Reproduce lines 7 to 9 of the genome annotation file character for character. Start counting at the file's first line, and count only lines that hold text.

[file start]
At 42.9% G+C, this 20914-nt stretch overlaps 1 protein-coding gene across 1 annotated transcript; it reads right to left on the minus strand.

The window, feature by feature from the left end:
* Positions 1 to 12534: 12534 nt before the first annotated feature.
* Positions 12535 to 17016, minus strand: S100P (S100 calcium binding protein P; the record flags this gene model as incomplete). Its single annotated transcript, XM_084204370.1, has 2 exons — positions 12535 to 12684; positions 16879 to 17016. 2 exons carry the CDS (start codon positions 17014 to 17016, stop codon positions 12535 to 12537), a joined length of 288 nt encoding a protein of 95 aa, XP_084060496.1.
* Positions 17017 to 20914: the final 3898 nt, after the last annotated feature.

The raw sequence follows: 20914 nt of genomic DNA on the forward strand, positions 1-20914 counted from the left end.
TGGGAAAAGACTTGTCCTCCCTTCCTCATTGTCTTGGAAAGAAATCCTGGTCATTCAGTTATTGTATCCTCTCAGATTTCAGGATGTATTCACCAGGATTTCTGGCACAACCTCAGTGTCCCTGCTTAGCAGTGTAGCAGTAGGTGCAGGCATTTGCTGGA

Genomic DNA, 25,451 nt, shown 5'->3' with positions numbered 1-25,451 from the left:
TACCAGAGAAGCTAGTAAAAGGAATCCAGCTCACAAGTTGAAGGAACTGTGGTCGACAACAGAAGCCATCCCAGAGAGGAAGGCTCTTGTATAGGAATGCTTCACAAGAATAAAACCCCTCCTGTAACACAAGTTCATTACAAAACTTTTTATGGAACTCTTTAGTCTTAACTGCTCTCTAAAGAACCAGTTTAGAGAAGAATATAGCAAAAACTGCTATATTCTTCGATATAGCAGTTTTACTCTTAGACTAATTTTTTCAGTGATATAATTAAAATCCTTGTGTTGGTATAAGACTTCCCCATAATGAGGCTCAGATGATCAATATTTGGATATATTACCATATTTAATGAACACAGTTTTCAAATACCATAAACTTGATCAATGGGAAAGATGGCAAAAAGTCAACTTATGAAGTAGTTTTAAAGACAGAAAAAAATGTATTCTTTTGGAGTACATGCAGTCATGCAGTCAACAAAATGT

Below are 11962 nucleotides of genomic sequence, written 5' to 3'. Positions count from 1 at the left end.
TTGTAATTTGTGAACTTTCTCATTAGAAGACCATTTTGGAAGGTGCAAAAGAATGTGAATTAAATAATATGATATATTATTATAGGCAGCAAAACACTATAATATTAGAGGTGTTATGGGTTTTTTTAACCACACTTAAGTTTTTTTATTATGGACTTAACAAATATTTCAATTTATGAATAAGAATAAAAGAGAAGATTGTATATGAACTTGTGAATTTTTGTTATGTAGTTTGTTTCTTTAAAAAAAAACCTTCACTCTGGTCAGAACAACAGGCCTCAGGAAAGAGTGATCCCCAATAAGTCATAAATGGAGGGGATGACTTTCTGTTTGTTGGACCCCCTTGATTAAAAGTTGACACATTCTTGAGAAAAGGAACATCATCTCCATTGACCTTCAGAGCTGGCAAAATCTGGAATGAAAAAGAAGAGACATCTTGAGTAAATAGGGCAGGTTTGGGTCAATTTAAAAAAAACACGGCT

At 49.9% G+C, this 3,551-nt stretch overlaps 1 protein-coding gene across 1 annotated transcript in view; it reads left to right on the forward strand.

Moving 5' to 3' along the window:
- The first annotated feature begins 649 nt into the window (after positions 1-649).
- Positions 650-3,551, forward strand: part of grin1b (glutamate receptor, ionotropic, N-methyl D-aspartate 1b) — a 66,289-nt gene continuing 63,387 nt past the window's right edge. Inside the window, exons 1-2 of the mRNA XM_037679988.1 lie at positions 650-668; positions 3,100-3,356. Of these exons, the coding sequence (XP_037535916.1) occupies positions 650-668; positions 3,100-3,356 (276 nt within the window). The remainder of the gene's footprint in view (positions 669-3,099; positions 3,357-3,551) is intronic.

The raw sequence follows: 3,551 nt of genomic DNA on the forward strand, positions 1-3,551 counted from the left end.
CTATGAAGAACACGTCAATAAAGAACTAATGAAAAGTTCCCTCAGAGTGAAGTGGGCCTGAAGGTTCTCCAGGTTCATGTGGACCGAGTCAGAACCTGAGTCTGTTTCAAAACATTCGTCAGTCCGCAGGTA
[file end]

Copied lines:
TGGGAAAAGACTTGTCCTCCCTTCCTCATTGTCTTGGAAAGAAATCCTGGTCATTCAGTTATTGTATCCTCTCAGATTTCAGGATGTATTCACCAGGATTTCTGGCACAACCTCAGTGTCCCTGCTTAGCAGTGTAGCAGTAGGTGCAGGCATTTGCTGGA

Genomic DNA, 25,451 nt, shown 5'->3' with positions numbered 1-25,451 from the left:
TACCAGAGAAGCTAGTAAAAGGAATCCAGCTCACAAGTTGAAGGAACTGTGGTCGACAACAGAAGCCATCCCAGAGAGGAAGGCTCTTGTATAGGAATGCTTCACAAGAATAAAACCCCTCCTGTAACACAAGTTCATTACAAAACTTTTTATGGAACTCTTTAGTCTTAACTGCTCTCTAAAGAACCAGTTTAGAGAAGAATATAGCAAAAACTGCTATATTCTTCGATATAGCAGTTTTACTCTTAGACTAATTTTTTCAGTGATATAATTAAAATCCTTGTGTTGGTATAAGACTTCCCCATAATGAGGCTCAGATGATCAATATTTGGATATATTACCATATTTAATGAACACAGTTTTCAAATACCATAAACTTGATCAATGGGAAAGATGGCAAAAAGTCAACTTATGAAGTAGTTTTAAAGACAGAAAAAAATGTATTCTTTTGGAGTACATGCAGTCATGCAGTCAACAAAATGT